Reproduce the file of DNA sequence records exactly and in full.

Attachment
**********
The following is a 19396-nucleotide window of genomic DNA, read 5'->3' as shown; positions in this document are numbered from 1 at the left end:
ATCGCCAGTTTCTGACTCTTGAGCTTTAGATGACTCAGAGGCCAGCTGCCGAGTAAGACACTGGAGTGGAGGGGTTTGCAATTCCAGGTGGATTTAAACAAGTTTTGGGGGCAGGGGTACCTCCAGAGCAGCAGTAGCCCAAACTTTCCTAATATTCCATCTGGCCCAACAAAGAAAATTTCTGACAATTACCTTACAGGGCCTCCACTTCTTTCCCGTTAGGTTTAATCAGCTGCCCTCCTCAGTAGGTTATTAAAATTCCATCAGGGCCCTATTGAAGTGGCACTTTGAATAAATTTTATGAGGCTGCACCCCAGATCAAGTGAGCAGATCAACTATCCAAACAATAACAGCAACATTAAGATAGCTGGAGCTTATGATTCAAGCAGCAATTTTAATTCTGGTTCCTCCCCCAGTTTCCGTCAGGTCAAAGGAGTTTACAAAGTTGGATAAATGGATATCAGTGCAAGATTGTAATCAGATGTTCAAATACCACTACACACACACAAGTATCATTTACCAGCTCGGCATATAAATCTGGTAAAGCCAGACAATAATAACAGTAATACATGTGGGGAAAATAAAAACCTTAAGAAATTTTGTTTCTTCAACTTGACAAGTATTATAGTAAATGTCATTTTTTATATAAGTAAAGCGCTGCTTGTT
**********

The following is a 19396-nucleotide window of genomic DNA, read 5'->3' as shown; positions in this document are numbered from 1 at the left end:
ATCGCCAGTTTCTGACTCTTGAGCTTTAGATGACTCAGAGGCCAGCTGCCGAGTAAGACACTGGAGTGGAGGGGTTTGCAATTCCAGGTGGATTTAAACAAGTTTTGGGGGCAGGGGTACCTCCAGAGCAGCAGTAGCCCAAACTTTCCTAATATTCCATCTGGCCCAACAAAGAAAATTTCTGACAATTACCTTACAGGGCCTCCACTTCTTTCCCGTTAGGTTTAATCAGCTGCCCTCCTCAGTAGGTTATTAAAATTCCATCAGGGCCCTATTGAAGTGGCACTTTGAATAAATTTTATGAGGCTGCACCCCAGATCAAGTGAGCAGATCAACTATCCAAACAATAACAGCAACATTAAGATAGCTGGAGCTTATGATTCAAGCAGCAATTTTAATTCTGGTTCCTCCCCCAGTTTCCGTCAGGTCAAAGGAGTTTACAAAGTTGGATAAATGGATATCAGTGCAAGATTGTAATCAGATGTTCAAATACCACTACACACACACAAGTATCATTTACCAGCTCGGCATATAAATCTGGTAAAGCCAGACAATAATAACAGTAATACATGTGGGGAAAATAAAAACCTTAAGAAATTTTGTTTCTTCAACTTGACAAGTATTATAGTAAATGTCATTTTTTATATAAGTAAAGCGCTGCTTGTT